Financing LL.M. Study at Harvard Law School
A year in Harvard Law School’s LL.M. program is expensive. Tuition for the 2020-2021 academic year is $65,875; in addition, health insurance and health services fees, the LL.M. activities fee, dental insurance, the costs of housing, food, books and supplies, and personal and travel expenses for a single student come to at least $34,541, for a total of at least $100,416. For the 2020-2021 academic year, the standard budget for married students calls for at least another $15,350 in living expenses for the spouse and at least $7,800 for each child.
2020-2021 Academic Year Tuition & Fees – Estimated Budget
|Health Insurance and Health Services Fees||$34,541|
|Living Allowance (housing, food, dental insurance, and personal expenses)|
|Other (books, travel, and incidentals)|
Financial Assistance from Harvard
All financial aid awards are primarily based on the applicant’s demonstrated financial need. Financial aid is offered in the form of both grants (scholarships) and loans. The average grant is approximately half of tuition; for a small number of students with particularly acute financial need, we are able to offer grants covering full tuition and a portion of living expenses. In addition to our grant funds, we are able to offer students with financial need access to educational loans. Everyone in the LL.M. class of 2020-2021 who demonstrated financial need received some form of aid, whether as grant, grant and loan, or loan only.
All applicants who wish to apply for financial aid should complete the online financial aid application. Because the processes for making admissions and financial aid decisions are completely separate, your application for financial aid will have no impact on your application for admission. In addition, given our funding limitations, prospective applicants are strongly encouraged to seek other sources of funds early in the application process.
Other Sources of Funds
Applicants seeking financial assistance should investigate funding sources in their home countries well in advance. Examples of such funding sources (PDF) include employers, government agencies, and foundations. Loans from private lending institutions in the U.S. may also be available to international applicants.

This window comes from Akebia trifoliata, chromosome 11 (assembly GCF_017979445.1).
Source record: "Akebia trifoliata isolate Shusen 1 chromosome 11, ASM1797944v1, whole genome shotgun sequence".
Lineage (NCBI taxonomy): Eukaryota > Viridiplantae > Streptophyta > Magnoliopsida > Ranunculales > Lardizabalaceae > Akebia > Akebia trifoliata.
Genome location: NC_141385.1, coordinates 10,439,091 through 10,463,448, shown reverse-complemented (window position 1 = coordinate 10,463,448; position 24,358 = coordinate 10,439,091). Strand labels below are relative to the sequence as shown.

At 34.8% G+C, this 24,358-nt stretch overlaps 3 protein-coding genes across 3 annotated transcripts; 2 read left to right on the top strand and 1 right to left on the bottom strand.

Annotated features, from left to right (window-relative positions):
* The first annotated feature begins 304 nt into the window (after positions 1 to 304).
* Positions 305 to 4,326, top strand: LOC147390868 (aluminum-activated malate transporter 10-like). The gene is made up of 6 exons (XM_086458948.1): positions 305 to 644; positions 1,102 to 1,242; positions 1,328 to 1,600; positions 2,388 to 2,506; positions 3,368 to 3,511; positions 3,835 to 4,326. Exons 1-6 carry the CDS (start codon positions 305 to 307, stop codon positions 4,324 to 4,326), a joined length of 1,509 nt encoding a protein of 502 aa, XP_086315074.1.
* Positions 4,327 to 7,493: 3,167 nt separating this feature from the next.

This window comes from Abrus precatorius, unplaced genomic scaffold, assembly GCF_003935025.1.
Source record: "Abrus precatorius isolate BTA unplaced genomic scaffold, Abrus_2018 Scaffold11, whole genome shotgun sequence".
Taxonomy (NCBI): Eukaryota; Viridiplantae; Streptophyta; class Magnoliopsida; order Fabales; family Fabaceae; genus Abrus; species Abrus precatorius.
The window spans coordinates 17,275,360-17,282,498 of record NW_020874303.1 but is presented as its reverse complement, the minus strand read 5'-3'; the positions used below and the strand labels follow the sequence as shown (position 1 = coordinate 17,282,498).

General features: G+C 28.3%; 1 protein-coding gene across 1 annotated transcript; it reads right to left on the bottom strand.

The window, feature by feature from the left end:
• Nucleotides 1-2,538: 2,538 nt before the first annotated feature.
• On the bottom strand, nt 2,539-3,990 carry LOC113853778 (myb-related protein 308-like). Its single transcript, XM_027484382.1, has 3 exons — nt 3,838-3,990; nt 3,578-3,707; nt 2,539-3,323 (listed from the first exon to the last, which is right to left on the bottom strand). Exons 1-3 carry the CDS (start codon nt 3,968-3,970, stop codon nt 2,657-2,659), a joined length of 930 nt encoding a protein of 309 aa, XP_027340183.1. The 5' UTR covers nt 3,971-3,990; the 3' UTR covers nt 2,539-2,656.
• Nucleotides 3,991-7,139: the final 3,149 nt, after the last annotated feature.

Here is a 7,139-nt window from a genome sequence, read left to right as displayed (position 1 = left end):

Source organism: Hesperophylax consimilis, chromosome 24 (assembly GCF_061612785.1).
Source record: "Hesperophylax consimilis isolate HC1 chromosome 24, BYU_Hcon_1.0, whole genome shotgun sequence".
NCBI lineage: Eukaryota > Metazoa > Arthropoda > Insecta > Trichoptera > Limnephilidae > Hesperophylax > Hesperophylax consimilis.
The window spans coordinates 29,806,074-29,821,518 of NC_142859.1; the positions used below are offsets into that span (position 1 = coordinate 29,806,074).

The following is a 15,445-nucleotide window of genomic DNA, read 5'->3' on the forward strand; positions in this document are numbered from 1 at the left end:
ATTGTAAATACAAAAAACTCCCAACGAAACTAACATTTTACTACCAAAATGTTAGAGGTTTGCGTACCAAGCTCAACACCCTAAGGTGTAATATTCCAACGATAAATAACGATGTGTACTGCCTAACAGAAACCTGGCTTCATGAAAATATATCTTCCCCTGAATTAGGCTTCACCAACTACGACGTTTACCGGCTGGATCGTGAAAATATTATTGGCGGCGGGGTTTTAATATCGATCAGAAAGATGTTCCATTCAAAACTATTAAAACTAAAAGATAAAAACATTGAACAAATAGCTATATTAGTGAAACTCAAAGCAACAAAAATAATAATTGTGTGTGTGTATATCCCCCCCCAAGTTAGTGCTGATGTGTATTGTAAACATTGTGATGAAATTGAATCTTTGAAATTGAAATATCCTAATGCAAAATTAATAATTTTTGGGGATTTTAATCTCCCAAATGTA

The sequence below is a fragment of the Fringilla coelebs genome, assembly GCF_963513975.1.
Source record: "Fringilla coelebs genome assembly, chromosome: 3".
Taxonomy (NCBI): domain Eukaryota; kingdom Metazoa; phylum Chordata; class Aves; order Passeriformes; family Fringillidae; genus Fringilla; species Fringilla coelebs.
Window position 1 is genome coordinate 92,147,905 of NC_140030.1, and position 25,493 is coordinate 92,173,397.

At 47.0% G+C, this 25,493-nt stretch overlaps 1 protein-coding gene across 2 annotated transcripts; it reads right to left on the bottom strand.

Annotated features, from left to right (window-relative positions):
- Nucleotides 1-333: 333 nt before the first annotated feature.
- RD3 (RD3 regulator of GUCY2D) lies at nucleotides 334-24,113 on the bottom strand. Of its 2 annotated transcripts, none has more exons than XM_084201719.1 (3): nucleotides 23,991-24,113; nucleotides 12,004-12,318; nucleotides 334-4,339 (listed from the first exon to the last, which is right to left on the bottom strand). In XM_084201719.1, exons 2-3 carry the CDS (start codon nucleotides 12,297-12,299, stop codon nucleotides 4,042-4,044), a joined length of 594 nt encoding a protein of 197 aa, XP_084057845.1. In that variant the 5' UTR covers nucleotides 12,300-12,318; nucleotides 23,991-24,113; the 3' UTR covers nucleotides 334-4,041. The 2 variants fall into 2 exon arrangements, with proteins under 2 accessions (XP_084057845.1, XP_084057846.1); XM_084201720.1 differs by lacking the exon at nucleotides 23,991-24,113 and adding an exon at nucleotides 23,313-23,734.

The United States Embassy or consulate in an international applicant’s home country may have information on U.S. government grants under the Fulbright program and other information on fellowship opportunities. Applicants who are from certain countries or who meet certain specific criteria may be eligible for a number of scholarships administered by Harvard University’s Committee on General Scholarships. Please note that many of these scholarships have their own application procedures and deadlines, and students must apply for some of these funds by contacting committees or agencies in their home countries.
In some cases it may be possible for students to undertake part-time paid employment on campus, e.g., working in the Law School Library or as research assistants for faculty members. Generally speaking, students can expect to earn up to a total of $3,500 over the course of the academic year in return for 10–12 hours of work per week. These positions cannot be arranged through the Graduate Program Office. Admitted applicants interested in such employment must seek out such positions after arrival at Harvard Law School. Off-campus employment during the year of study is not permitted for international students.
2020-2021 Financial Aid Facts
2020-2021 Financial Aid Facts
Everyone in the 2020-2021 LL.M. program who demonstrated financial need received some form of aid, whether as grant, grant and loan, or loan only.
- Financial aid from Harvard Law School is based on demonstrated need
- Typical financial aid award is part grant, part loan
- 61% of 2020-21 LL.M.s received need-based aid (grant and/or loan) from or through Harvard Law School
- 45% of 2020-21 LL.M.s received grants from other sources within Harvard University (e.g., Frank Knox Memorial Fellowships and Albert Sachs Scholarships) or non-Harvard sources (e.g., Fulbright scholarships)